DoorDash drivers form Washington advisory group to discuss local issues

As gas prices are on the rise locally, the food delivery company DoorDash has formed a Washington advisory group for its drivers.

The Washington Dasher Advisory Group launched March 22 as an advocacy group of delivery workers across the state. Like Uber and Lyft, DoorDash partners with drivers who are independent contractors.

There are 12 members in the advisory group, two of whom are from Vancouver. The goal of the group is to help guide the company’s statewide policies.

Some of the top issues facing drivers at the first meeting of the group were gas prices and driver safety.

There’s currently a petition circulating by a Longview-based DoorDash driver asking the company to raise base rate prices, in part because of rising gas prices.

“Dashers are currently receiving orders that don’t cover the cost of a gallon of gas; and to make things worse, the platform is hiding Dashers tips, as well,” wrote Gennifer Hayes in an email to The Columbian. A Dasher is what DoorDash calls its drivers.

In her petition, the driver said she’d never received more than $2.50 in base pay, which combined with tips, barely covered her gas. Base pay can fluctuate from $2 to $10 per order, depending on the size of the order is and how far it needs to be taken. Tips aren’t usually shown until the order is completed.

Hayes’ petition has collected more than 40,000 signatures.

Bryan Rodriguez, a Dasher from the Tacoma area, has been making the same amount of money that he made before gas prices rose. That’s due in part to DoorDash giving 10 percent cash back when buying his gas using the company’s debit card for drivers, DasherDirect. The company is also offering bonuses for drivers who drive more than 100 miles a week.

“The decision to enact these programs, like gas discounts on the cash-back incentives, were really designed with feedback from Dashers in mind,” said Mariah Ray, head of strategic partnerships and innovation policy at DoorDash.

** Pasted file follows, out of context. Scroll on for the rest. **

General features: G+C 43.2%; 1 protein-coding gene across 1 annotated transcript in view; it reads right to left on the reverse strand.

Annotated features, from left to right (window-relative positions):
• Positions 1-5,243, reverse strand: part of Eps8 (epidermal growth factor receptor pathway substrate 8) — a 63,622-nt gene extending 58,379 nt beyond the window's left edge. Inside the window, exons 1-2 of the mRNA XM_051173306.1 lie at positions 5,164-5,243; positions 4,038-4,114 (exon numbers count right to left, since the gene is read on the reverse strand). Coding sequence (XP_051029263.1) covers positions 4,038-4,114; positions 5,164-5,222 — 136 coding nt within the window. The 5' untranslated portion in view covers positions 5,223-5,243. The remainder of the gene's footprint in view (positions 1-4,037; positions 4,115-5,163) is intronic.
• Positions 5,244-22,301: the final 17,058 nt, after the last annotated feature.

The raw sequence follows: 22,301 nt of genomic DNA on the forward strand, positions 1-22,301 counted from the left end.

Ray praised her company for quickly engaging with drivers and considering thoughtfully how to address it.

“That feedback led to action that was taken that actually ended up benefiting the Dasher,” Ray said.

It’s exactly the kind of issue that the company hopes the advisory group could solve.

“It’s a breath of fresh air to actually see a company implement the DoorDash advisory group, implement cash back and think about the guys who are out there making the customer experience even that much better,” Rodriguez said.

DoorDash has employed millions of drivers and has had multiple national Dasher advisory groups.

“We know that from a national level, it’s really important to engage and develop as close to a unified and representative voice for Dashers as we can,” Ray said.

Still, the company has continued to grow, as have conversations around their policies and programs being localized.

“We realize that having a more local picture of what Dashers care about and being able to engage with Dashers locally was really important,” Ray said.

On top of that, some markets, like Washington, are diverse in themselves. Issues affecting drivers in Seattle may not be the same as those in Spokane, and neither might be the same as those affecting drivers here in Clark County.

The group, which includes members from every region in the state, will meet monthly for six months. The effort is being led by the company to hear directly from drivers about concerns affecting them.